Robby Crain's office in the basement of the Mathematical Sciences Building contains a curious item: A polished wooden box that, when opened, reveals white kitchen utensils covered in elegant Mandarin calligraphy.
As Crain explains it, one of the Chinese students she supervises in her role as coordinator of ITaP's student lab assistants brought the box from his homeland this summer. The student's grandfather works for the Chinese government, which commissioned the items specifically so they could be gifted to foreigners. Although it has little to do with Crain's job duties, the thoughtful gift reflects the profound ways Crain connects with the more than 120 students she oversees.
What is the scope of your role on campus, and what are your student workers' duties?
I supervise between 120 and 125 student lab assistants and senior lab assistants, and they work in the approximately 40 computer labs ITaP provides across campus. Our student employees are customer service representatives — they answer any questions lab users might have, they troubleshoot software and hardware, they fill our printers with toner and paper, and they complete similar tasks. We employ three levels of workers: lab assistants, senior lab assistants — who supervise several labs instead of one — and Hicks senior lab assistants, who help evaluate applications and train workers.
How are these students hired?
At the beginning of each semester, I probably hire between 30 and 35 students to cover whatever turnover we've experienced. Each semester, about 1,000 students apply for those spots. Because we have such interest in our positions, we tend to hire some of the highest-achieving and most responsible students on campus.
We often hire students as freshmen and keep them as employees until they graduate. We see this job as a steppingstone — maybe for our students to obtain other jobs or internships on campus, or for them to land permanent jobs in ITaP after they graduate. Some of our former workers have landed post-graduation jobs at incredible, diverse places — everywhere from the financial industry to the airline industry to manufacturing and even government agencies such as the FBI and CIA. Every year, I write a lot of referral letters.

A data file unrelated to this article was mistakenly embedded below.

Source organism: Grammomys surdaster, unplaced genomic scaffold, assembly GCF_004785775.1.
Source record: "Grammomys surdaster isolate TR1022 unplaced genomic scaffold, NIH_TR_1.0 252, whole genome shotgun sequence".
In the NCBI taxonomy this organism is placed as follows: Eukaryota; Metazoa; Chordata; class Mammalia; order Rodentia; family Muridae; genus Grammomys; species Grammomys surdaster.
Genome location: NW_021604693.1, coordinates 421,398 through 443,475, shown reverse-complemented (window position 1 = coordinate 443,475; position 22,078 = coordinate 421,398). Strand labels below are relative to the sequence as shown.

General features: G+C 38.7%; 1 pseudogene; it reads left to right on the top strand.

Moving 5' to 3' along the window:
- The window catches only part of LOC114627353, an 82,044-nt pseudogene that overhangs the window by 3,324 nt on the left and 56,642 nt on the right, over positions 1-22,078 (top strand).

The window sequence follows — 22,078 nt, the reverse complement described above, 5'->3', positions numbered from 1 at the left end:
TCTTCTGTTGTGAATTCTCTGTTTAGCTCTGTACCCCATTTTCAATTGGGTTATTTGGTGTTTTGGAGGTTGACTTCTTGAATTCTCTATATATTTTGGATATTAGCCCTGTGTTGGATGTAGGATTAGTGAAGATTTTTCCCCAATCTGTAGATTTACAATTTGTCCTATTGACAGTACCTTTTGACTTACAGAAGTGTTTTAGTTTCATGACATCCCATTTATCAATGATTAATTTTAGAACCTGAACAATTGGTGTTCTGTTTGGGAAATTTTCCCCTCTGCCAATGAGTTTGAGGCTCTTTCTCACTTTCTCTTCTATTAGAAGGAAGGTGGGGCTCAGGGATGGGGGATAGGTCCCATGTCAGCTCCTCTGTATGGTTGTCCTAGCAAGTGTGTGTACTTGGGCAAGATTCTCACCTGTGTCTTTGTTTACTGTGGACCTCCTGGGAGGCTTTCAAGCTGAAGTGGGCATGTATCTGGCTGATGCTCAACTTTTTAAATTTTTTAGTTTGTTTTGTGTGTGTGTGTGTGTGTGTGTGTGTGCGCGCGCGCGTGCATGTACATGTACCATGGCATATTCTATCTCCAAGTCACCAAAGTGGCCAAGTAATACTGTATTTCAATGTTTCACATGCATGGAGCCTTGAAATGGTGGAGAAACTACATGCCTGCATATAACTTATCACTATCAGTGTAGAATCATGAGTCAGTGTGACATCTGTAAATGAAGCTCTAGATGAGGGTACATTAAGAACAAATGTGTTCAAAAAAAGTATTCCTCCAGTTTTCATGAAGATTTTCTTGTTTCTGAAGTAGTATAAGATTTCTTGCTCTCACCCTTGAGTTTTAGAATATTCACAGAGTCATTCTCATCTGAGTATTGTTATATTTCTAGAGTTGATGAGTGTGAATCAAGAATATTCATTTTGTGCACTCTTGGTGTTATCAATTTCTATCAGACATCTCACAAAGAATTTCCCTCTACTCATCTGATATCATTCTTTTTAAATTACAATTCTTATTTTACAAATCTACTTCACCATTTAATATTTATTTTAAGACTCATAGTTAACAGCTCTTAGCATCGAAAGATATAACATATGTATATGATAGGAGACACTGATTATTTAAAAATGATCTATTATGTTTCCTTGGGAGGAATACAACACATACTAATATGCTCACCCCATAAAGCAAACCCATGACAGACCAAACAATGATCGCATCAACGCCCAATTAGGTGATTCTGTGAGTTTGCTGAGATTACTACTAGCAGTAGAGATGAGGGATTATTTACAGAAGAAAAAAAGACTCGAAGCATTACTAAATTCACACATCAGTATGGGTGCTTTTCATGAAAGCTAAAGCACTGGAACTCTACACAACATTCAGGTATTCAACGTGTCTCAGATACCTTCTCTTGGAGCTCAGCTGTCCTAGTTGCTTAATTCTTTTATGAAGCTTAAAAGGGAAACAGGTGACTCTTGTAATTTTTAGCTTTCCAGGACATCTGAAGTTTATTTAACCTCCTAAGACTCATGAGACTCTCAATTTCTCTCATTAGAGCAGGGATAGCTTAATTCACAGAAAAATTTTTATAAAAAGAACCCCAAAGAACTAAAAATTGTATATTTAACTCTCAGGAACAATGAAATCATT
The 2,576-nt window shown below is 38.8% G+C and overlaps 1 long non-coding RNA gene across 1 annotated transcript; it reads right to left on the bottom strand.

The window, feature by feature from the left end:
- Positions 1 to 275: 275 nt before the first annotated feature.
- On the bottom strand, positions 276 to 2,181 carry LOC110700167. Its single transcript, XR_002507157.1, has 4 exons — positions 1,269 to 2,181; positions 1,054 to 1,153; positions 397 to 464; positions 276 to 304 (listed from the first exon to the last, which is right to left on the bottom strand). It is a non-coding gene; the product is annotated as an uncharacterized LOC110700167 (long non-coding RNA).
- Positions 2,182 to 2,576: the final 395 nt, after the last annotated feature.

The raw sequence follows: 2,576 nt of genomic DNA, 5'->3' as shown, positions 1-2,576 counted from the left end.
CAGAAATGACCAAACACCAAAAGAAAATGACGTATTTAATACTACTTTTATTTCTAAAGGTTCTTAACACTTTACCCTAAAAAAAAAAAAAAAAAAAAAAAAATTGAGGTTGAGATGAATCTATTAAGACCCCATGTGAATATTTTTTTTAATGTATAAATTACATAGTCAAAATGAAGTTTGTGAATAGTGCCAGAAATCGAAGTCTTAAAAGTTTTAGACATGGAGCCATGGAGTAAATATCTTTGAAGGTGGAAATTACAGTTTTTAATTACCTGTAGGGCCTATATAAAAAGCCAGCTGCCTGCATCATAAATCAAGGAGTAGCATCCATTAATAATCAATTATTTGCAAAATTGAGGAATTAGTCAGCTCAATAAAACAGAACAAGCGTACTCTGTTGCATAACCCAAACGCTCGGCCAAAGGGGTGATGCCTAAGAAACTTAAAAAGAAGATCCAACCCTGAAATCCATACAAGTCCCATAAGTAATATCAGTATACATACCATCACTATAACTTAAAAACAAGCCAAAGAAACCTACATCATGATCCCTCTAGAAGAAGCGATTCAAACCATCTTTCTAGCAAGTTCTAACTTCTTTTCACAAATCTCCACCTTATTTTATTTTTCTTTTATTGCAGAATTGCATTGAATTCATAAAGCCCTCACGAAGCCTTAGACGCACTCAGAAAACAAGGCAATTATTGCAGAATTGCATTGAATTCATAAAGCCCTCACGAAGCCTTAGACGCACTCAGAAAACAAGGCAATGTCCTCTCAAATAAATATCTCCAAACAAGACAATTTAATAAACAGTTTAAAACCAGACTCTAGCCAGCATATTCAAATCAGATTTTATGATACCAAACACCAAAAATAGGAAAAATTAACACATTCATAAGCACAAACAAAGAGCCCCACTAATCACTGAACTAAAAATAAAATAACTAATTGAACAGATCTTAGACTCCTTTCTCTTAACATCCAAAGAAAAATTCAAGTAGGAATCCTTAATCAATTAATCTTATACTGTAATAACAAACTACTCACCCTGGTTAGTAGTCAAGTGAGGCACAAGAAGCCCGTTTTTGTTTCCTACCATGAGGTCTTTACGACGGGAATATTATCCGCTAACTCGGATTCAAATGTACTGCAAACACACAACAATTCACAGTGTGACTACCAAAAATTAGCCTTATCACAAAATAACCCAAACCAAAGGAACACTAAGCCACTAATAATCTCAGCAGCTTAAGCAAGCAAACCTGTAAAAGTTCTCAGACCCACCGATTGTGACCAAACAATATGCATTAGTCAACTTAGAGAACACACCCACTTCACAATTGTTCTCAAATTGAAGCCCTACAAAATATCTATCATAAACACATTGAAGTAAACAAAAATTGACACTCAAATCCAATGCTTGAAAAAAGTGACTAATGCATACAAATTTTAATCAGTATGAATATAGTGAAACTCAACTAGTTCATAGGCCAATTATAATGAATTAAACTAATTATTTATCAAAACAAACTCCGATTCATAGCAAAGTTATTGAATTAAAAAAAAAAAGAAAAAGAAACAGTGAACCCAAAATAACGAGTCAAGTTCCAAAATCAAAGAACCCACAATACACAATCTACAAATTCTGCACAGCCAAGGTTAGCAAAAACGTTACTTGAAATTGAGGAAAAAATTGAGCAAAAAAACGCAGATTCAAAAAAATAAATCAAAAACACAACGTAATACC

Are there any unintended benefits to these student jobs?
Throughout the course of their work, students often become well-known on campus as people who can help with computer problems. Oftentimes, I hear about students whose professors will ask for their help during class, or students who are stopped elsewhere because they're wearing their ITaP credentials and someone needs help. These are good experiences, because they allow students to really take pride in the fact that they've become experts in troubleshooting.
How did you end up in this position?
I've worked for ITaP since May 2006 — when this position became available in 2008, I immediately knew that I wanted it. I was excited to work with a diverse group of students, particularly those who come from other parts of the world.
Throughout the course of their time with us, at some point our student employees go from being students to being adults. They grow and mature, and to watch that process is a very special thing. For me, it's important to treat the students as co-workers — as equals. It's been a very successful strategy.
For example, one Chinese student was homesick and considering leaving Purdue to return to China. However, after she started working with us and we got to know her, she decided to stay, and she said she made that decision because we showed her such kindness.
Every day, when I check up on students working in their labs, I ask them how they're doing. I ask them what's going on in their lives, because I've learned that making those personal connections makes students into better employees. When they know that someone cares for them, they call in sick less and are more invested in their jobs. They're quicker to tell me about their problems and concerns, and that helps me help them.
In the future, what are some things you might introduce into the students' work program?
I'd like to think of some more ways for our employees to interact outside of work. Maybe a student-run Facebook page would be a good way to make all the workers feel more connected. I'd also like to look into having periodic get-togethers for all the workers, and I'd like to continue explore ways for our jobs to serve as steppingstones. Once a student has become a lab assistant, I want the sky to be the limit.
For me, watching students grow and succeed is really rewarding, as is building friendships with them. Those things, plus a whole host of others, are why I really love my job.
Writer: Amanda Hamon, 49-61325, email@example.com